The Jewish Home for the Elderly dropped parts of its proposed zoning changes Tuesday night during the conclusion of a public hearing before the Town Plan and Zoning Commission (TPZ).

The nursing center is no longer pushing to allow buildings in the R-3 zoning district to stand 60 feet high (instead of the current 40-foot limit). It is, however, still asking for denser development and lot coverage.

Austin Wolf, the Jewish Home's attorney, announced these revisions in his 15-minute rebuttal. His statements concluded the public hearing which began on June 22 but was suspended following a lengthy public comment period around 11 p.m. Most of the public remarks that night were against the amendments, but Wolf did not have time to respond.

He did on Tuesday night, but he began with two concessions. First, he dropped the building-height amendment and then he struck the word "hospitals" from the remaining two amendment points.

These changes would allow some R-3 buildings to cover 20 percent of a particular lot (instead of the 15 percent limit now) and to have total floor are equal to half of the lot's area (instead of the 30 percent limit now).

With the word "hospitals" gone, the zoning changes would apply only to "homes for the aged," "rest homes," "chronic and convalescent nursing homes and buildings," and "assisted living facilities."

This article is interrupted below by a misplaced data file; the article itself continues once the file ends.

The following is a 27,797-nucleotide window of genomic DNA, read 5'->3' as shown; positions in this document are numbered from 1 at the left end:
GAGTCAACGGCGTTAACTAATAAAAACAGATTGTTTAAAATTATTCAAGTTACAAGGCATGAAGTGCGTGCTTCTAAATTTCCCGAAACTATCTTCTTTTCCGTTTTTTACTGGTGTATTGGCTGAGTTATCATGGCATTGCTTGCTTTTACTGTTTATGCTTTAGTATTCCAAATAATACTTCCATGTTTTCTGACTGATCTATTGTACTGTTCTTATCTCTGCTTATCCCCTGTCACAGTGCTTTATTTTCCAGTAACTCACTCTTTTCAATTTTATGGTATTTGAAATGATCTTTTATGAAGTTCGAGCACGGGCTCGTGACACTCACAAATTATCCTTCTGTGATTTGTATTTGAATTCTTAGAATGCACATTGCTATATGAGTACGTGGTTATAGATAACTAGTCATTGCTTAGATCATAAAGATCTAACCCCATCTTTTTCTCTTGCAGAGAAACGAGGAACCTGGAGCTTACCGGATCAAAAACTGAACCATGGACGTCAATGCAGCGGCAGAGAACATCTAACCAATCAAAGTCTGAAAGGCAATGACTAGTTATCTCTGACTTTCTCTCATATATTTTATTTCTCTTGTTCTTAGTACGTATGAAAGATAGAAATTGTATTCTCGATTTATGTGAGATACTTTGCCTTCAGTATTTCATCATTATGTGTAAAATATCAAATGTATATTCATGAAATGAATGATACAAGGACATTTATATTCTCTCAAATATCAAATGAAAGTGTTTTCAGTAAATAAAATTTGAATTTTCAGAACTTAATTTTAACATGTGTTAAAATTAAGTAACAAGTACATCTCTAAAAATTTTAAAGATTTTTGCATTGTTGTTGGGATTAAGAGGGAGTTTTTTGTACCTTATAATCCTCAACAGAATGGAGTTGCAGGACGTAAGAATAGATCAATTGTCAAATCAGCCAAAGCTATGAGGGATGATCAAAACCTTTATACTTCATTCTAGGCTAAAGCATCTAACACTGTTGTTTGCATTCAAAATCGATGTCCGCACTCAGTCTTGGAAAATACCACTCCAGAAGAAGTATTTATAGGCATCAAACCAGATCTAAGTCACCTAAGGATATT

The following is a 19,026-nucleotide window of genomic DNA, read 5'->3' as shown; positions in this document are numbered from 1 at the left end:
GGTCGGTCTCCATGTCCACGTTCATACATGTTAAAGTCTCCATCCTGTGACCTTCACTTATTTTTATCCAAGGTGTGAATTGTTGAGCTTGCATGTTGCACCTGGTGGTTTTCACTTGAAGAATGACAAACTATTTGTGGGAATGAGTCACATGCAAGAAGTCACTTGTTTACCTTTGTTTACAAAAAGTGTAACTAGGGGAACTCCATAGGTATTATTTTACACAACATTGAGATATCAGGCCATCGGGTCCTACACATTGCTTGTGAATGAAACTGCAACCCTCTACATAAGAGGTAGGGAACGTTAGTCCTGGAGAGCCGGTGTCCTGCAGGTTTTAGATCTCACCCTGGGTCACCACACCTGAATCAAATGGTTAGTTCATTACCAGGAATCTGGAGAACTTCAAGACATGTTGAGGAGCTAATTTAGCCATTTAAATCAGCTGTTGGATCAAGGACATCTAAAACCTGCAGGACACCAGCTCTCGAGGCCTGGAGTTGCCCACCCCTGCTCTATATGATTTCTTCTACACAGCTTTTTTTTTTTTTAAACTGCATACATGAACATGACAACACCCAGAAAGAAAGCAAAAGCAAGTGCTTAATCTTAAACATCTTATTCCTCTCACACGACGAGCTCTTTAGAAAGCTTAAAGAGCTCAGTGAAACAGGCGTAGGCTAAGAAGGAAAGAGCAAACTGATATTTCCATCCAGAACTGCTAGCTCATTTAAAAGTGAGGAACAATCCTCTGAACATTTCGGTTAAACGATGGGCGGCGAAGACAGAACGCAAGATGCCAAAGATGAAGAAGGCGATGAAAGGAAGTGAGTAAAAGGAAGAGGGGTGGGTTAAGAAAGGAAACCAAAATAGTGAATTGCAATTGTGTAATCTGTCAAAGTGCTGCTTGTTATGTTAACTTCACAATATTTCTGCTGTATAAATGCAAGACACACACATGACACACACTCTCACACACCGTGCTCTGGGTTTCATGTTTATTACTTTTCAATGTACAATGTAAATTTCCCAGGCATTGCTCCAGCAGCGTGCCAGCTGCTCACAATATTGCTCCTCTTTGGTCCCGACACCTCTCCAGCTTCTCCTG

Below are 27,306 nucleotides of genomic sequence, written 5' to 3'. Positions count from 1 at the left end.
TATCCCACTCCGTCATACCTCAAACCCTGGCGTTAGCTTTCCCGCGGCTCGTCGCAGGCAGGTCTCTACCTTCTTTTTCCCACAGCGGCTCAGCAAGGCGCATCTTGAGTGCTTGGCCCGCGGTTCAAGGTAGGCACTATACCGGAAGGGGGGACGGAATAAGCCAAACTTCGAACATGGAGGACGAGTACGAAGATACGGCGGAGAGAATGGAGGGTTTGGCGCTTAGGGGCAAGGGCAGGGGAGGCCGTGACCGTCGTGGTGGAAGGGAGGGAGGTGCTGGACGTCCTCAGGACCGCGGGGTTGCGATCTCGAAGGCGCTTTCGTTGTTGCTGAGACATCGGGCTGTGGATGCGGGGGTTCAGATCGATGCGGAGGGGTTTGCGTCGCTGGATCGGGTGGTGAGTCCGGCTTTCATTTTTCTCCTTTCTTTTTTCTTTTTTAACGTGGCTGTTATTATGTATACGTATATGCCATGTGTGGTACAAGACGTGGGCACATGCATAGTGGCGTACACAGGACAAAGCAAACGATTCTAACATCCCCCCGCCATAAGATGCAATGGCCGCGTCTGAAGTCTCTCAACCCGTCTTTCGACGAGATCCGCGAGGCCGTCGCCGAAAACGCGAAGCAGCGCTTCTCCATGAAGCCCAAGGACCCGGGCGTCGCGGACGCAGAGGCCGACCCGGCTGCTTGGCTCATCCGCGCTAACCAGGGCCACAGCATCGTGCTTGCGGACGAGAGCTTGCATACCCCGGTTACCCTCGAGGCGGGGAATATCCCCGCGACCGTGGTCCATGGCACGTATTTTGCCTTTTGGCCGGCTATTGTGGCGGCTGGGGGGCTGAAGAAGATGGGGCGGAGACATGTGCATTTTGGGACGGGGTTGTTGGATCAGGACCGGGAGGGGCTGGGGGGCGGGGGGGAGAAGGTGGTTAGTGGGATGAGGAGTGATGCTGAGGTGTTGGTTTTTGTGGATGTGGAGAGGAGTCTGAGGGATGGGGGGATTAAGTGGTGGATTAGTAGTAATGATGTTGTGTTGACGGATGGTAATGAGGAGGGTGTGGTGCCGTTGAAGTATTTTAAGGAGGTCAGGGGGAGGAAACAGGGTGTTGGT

Wolf argued that this wouldn't cause a "flood" of new health care or nursing-home developments in the R-3 -- or any other -- zoning district. The R-3 sector covers most of the Stratfield neighborhoods, pockets of the beach area, bits of Southport, and a roughly 150-acre swath surrounding lower Stillson Road.

Wolf then argued that the changes wouldn't allow two pending developments in the area to expand in size -- developer Robert Scinto's proposed building at 3160 Easton Turnpike, which would house a women's medical center, and the Surgery Center of Fairfield County, which has plans for a one-story building at 5545 Park Ave.

The Jewish Home presented a retooled redevelopment plan that would conform to its revised zoning amendment package. Instead of erecting six four-story houses on its Jefferson Street campus -- as it previously planned -- the center would construct nine 3-story houses. The nursing center wants to redevelop in order to create a more residential atmosphere with its facilities.

Attorney Joel Green, who's representing the 14-unit Stratfield Falls condominium complex near the Jewish Home, called the revisions a mix of "good and bad news."

On the one hand, he said, the removal of any height changes was significant.

"But that almost worsens the application as a function of planning," he added.

The revised application, he said, focuses even more exclusively on the Jewish home's redevelopment plans than had been the case before. The proposed amendments fail to consider the rest of the town's zoning needs, he said. As he did in late June, he asked the commission why the zoning changes should apply solely to the R-3 district.

"This just further focuses on a specific operator on a specific property," he said. "I urge you [commissioners] to avoid thinking of this as a special exception."

Ken Camarro, of Carroll Road, said the Jewish Home's new development plans are a "step backwards" from the six-house, four-story model that was presented two weeks ago. The previous plan, he said, was more in line with the state's desire to develop in denser pockets.

Wolf, in closing, said the Jewish Home's application is the "most important" one he's taken before the TPZ in more 50 years of work.

"I don't normally do this," he said. "But this is the most meaningful application I've taken before the commission."